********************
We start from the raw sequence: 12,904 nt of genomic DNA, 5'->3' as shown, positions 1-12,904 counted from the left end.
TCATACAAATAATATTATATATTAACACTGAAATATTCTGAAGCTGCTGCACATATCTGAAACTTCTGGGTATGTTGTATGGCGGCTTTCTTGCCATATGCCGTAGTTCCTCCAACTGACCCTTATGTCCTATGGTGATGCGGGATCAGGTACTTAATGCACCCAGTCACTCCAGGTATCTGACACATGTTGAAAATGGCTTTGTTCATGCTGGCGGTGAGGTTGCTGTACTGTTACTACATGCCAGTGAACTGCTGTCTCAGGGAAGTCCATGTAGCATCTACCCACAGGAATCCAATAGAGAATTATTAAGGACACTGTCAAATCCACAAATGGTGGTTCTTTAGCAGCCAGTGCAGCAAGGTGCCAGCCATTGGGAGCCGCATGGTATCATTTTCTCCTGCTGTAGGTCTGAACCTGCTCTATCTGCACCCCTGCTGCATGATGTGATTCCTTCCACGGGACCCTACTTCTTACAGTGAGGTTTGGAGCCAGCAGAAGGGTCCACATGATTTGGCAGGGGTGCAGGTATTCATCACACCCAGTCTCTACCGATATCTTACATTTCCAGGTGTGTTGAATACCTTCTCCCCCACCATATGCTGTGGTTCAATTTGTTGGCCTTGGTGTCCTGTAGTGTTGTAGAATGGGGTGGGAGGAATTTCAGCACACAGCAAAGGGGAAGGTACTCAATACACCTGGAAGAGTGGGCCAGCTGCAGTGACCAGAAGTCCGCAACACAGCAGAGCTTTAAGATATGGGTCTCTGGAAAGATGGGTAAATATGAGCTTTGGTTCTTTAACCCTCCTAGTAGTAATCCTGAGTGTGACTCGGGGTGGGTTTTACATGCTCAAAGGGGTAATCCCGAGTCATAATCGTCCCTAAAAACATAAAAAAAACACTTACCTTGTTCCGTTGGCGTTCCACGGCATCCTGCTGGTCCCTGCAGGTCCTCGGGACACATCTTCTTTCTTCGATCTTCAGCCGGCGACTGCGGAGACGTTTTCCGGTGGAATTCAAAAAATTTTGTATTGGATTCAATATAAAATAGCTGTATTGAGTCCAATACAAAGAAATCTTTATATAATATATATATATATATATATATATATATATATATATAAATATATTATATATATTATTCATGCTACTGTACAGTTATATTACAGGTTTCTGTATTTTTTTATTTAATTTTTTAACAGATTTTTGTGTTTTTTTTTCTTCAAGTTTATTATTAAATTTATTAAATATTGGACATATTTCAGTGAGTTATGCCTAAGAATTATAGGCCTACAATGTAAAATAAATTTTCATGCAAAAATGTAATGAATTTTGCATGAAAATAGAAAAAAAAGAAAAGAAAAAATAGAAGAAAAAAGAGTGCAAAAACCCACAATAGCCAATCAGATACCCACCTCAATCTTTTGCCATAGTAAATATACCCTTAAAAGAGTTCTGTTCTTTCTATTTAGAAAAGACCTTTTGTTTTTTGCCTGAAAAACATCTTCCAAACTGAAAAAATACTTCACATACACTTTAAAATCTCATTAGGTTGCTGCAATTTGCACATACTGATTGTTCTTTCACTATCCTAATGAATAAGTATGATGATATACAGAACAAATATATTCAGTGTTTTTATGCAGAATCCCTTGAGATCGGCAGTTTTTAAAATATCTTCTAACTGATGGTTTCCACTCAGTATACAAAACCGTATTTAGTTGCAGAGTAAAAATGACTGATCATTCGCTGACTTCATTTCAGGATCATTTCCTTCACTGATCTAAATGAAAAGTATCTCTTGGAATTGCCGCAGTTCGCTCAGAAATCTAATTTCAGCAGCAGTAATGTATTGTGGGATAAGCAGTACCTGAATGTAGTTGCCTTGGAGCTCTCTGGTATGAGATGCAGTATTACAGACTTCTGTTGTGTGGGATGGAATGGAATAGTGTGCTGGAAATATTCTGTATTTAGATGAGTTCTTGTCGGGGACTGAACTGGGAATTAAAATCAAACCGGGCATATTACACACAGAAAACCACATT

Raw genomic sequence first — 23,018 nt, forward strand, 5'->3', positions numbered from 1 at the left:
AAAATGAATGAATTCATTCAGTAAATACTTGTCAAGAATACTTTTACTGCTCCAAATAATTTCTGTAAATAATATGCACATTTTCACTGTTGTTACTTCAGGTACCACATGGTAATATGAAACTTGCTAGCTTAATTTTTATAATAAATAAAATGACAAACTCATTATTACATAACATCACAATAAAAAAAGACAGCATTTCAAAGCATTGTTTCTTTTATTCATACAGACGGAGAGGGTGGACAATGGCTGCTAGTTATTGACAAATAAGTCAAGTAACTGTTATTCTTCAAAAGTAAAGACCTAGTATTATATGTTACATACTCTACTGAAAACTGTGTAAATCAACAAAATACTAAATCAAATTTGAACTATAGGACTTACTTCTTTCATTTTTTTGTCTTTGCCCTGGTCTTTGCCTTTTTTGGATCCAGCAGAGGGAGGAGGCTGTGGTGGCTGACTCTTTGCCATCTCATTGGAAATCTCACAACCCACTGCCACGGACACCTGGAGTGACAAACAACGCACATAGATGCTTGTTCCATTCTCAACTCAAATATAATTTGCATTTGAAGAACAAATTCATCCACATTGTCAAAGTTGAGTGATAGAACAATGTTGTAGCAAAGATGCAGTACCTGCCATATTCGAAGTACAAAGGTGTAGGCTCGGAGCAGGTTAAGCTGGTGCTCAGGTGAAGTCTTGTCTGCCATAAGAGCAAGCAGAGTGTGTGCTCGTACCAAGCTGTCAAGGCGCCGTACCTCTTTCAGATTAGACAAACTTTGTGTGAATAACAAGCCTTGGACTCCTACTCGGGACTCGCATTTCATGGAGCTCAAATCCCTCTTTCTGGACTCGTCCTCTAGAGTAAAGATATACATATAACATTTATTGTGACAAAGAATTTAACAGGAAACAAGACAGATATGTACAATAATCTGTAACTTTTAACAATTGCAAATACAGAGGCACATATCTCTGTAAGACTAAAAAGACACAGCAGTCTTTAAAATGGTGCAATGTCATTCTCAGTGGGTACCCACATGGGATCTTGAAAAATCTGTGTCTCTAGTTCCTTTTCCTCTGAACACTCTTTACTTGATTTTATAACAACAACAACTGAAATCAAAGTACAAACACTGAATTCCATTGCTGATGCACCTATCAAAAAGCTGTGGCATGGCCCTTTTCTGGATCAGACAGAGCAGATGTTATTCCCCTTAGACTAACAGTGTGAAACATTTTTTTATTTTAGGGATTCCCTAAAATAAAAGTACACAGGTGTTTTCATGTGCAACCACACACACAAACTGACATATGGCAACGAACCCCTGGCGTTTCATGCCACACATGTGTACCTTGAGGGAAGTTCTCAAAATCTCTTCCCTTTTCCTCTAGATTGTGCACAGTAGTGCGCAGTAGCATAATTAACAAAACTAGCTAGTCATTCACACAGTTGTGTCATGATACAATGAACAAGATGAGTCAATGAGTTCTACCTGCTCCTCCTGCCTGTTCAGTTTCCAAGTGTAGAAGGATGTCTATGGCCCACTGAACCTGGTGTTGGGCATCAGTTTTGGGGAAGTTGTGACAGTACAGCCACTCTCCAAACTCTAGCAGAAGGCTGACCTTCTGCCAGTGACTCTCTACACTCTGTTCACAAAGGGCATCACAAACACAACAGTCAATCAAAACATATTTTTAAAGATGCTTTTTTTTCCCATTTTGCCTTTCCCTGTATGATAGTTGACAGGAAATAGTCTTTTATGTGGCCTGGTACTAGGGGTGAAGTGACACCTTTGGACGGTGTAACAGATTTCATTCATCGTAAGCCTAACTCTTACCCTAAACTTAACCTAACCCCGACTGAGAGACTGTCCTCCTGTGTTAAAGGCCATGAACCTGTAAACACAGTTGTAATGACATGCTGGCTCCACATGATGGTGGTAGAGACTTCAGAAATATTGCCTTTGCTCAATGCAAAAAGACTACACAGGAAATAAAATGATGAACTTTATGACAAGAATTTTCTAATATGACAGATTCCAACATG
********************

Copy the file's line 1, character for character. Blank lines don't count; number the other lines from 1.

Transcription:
We start from the raw sequence: 12,904 nt of genomic DNA, 5'->3' as shown, positions 1-12,904 counted from the left end.